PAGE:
Karlberg, Olof
    Uppsala University, Disciplinary Domain of Medicine and Pharmacy, Faculty of Medicine, Department of Medical Sciences, Molecular Medicine.
    Berglund, Eva C
    Uppsala University, Disciplinary Domain of Medicine and Pharmacy, Faculty of Medicine, Department of Medical Sciences, Molecular Medicine.
    Göransson-Kultima, Hanna
    Uppsala University, Disciplinary Domain of Medicine and Pharmacy, Faculty of Medicine, Department of Medical Sciences, Cancer Pharmacology and Computational Medicine.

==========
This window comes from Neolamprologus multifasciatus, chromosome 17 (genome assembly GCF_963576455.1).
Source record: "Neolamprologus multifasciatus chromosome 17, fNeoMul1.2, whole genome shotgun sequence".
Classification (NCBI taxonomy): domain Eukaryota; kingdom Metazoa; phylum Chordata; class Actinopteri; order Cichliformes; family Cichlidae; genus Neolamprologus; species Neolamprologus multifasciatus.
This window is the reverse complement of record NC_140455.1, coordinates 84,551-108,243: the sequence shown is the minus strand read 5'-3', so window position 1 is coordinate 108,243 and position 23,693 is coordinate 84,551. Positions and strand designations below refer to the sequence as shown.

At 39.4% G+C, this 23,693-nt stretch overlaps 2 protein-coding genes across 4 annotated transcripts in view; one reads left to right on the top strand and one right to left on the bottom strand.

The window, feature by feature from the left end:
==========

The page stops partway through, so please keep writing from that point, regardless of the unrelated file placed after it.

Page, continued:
Sønderkær, M
    Nielsen, K L
    Gustafsson, Mats G
    Uppsala University, Disciplinary Domain of Medicine and Pharmacy, Faculty of Medicine, Department of Medical Sciences, Cancer Pharmacology and Computational Medicine.
    Behrendtz, M
    Forestier, E
    Perkkiö, M
    Söderhäll, S
    Lönnerholm, Gudmar
    Uppsala University, Disciplinary Domain of Medicine and Pharmacy, Faculty of Medicine, Department of Women's and Children's Health, Pediatrics.
    Syvänen, Ann-Christine
    Uppsala University, Disciplinary Domain of Medicine and Pharmacy, Faculty of Medicine, Department of Medical Sciences, Molecular Medicine.
    Digital gene expression profiling of primary acute lymphoblastic leukemia cells2012In: Leukemia, ISSN 0887-6924, E-ISSN 1476-5551, Vol. 26, no 6, p. 1218-1227Article in journal (Refereed)
    Abstract [en]